Considering the paucity of my movie going behavior lately, nevertheless I knew that I would have to see the new Gus van Sant film, Milk, starring Sean Penn as the guy who goes from a closeted gay in New York City to the first openly gay politician in San Francisco within a decade. Part of the appeal of going for me was my love for the Bay Area. Moreover, and I did not know this until fairly recently, Harvey went to school at what is now UAlbany, the same institution where I attended library school, and got into a little trouble.
So, go I did with my wife this past Sunday to Albany’s Spectrum Theatre after having lunch at Justin’s. Date
night afternoon! Initially, my rather deep knowledge of some of the events portrayed in the movie was a bit of a hindrance to my enjoyment. It was as though I’m watching Sean Penn in a biopic. Oh, look, there’s James Franco as his lover! But there’s a point for me – a specific moment having to do with an election – where Penn stopped being the actor and became Harvey Milk.
I’m finding it difficult to describe the film more fully. I recall that Roger Ebert got chastised in some quarters for revealing information that, I would agree, was public knowledge. The headline facts are established early via archival footage of Diane Feinstein, now a U.S. Senator. That information made me appreciate more the structure of the movie, with Milk dictating notes on a recording device amidst flashbacks.
This was a well-reviewed film (92% on the Tomatometer, 91% among top critics.) One review in particular irritated me: “The exceptional The Times of Harvey Milk won the Oscar for Best Documentary 24 years ago…. Yet, all this time later… Hollywood wants us to applaud its courage for finally–finally–telling this story?” Perhaps true, but the review of the film itself was actually rather positive, yet listed as “rotten”.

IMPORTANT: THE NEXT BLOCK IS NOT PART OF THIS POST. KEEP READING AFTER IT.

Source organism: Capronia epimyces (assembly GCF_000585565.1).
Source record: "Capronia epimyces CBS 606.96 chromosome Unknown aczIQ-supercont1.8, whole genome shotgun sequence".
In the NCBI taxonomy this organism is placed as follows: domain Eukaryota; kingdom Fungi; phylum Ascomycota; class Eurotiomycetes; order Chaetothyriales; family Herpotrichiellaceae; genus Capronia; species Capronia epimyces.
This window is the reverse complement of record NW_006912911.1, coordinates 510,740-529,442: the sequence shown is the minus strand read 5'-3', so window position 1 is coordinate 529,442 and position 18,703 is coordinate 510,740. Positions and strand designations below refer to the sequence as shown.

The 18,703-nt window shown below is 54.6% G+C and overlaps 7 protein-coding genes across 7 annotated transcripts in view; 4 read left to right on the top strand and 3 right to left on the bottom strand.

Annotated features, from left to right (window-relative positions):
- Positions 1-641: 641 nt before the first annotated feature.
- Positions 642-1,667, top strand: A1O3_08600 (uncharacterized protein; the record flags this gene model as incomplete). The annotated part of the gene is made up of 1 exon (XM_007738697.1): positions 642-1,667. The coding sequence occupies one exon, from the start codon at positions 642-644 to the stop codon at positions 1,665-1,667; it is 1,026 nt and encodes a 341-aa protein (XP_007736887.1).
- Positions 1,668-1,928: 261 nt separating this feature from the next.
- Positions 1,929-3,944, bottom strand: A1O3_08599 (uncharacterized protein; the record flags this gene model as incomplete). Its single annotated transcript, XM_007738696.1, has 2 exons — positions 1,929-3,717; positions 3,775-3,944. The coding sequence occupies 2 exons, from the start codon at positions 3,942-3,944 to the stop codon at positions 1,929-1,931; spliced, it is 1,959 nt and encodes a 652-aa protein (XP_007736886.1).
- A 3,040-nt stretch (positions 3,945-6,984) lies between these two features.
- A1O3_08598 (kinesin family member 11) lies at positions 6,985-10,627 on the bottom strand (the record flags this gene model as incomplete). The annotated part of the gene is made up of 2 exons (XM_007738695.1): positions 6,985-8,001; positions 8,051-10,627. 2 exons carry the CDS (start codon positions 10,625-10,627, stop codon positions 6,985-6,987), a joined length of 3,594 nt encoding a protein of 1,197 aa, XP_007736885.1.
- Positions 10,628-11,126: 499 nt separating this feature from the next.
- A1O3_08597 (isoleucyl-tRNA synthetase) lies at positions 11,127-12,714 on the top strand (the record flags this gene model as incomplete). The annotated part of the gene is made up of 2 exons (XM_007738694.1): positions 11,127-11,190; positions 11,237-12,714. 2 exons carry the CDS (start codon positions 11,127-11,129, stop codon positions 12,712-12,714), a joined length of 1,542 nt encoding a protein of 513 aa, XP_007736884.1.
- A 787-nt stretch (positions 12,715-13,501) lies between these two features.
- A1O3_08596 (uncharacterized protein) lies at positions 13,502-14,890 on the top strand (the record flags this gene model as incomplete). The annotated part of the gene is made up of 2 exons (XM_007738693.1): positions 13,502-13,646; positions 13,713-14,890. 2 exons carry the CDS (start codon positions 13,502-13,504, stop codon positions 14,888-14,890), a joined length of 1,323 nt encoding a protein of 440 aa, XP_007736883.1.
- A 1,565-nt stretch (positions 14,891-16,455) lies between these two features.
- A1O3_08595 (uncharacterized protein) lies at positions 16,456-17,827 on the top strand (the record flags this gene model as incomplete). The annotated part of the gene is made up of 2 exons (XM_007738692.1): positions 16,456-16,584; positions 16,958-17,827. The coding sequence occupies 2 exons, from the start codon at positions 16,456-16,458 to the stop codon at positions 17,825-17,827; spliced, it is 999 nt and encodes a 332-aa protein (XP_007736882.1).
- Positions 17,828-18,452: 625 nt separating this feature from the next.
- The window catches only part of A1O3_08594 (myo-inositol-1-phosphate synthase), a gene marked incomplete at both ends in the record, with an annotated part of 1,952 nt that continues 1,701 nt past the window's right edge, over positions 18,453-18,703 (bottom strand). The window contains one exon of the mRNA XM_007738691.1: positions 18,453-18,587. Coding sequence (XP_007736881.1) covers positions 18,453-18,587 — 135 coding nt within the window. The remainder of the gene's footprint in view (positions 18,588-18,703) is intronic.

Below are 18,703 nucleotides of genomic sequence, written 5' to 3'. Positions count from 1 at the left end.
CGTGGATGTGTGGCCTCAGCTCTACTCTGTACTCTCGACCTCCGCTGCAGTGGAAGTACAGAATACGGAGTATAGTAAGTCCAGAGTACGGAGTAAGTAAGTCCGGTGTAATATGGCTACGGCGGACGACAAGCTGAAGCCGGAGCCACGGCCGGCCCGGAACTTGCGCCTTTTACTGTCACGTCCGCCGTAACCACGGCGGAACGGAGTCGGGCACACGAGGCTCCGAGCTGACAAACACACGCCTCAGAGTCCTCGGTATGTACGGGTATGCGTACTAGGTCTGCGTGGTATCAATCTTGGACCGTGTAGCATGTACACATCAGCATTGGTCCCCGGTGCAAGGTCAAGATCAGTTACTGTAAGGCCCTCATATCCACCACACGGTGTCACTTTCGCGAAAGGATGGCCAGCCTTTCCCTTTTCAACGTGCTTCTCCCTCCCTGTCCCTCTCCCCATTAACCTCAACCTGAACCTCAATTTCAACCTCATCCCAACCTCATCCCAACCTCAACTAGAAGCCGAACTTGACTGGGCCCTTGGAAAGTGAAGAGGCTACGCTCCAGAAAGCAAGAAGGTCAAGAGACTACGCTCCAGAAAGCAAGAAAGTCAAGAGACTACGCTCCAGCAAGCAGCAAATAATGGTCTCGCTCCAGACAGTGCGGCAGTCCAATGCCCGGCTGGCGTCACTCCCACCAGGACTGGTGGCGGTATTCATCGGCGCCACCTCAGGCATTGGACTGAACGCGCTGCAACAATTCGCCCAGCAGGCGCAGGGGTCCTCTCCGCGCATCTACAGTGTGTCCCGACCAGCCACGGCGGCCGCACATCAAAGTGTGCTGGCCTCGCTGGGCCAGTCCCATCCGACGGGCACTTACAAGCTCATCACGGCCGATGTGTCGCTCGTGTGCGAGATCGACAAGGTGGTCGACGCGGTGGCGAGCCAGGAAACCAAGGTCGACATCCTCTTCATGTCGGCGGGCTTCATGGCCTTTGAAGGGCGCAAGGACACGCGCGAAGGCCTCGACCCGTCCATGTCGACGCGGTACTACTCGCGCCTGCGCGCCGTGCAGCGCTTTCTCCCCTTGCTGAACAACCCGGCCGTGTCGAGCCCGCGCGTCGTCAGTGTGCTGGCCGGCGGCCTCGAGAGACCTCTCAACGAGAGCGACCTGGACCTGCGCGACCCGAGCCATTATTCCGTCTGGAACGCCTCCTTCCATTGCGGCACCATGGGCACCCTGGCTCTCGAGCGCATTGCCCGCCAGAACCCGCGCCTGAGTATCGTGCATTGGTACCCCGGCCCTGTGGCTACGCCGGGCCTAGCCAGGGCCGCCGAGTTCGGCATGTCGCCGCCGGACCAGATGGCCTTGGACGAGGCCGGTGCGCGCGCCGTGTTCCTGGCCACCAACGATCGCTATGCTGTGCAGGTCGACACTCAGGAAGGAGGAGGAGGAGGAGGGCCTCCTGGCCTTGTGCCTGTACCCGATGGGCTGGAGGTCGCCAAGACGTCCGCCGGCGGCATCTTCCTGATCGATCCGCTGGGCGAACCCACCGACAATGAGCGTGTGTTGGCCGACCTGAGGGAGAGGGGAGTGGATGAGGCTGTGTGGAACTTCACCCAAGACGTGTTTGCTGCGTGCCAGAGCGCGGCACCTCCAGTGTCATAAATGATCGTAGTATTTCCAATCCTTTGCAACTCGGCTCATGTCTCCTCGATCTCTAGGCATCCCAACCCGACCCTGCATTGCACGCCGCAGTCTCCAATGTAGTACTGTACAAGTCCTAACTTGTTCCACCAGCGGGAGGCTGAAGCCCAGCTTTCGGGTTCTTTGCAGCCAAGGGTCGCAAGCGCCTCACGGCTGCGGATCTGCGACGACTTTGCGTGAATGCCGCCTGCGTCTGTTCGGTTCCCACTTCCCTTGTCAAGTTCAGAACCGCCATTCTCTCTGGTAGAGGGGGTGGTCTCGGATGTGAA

There was quite a bit of archival footage, and I did something at this film I don’t recall ever doing before; I hissed when someone appeared on the screen as though it were Snidely Whiplash. Anita Bryant was spewing her hate in the name of “Christian love”; I boycotted orange juice for years because of her.
But this is no historical relic. Indeed, the fight over California’s Prop 6 in the mid-1970s, which would have banned gay teachers, and 2008’s Prop 8, which would ban gay marriage, made the film seem more relevant than it might have. Jimmy Carter and even Ronald Reagan opposed Prop 6, BTW.
I should note a couple of the many fine performances. Emile Hirsch, who was directed by Sean Penn in the Penn-penned Into the Wild plays organizer Cleve Jones. Josh Brolin, who recently played Bush 43 in W, is Milk’s more conservative colleague Dan White.
It was a movie with a message, but I did not find it preachy. At the end of this film, some people, including me, applauded it. In some ways, I/they were applauding the remarkable evolution and life of Harvey Milk.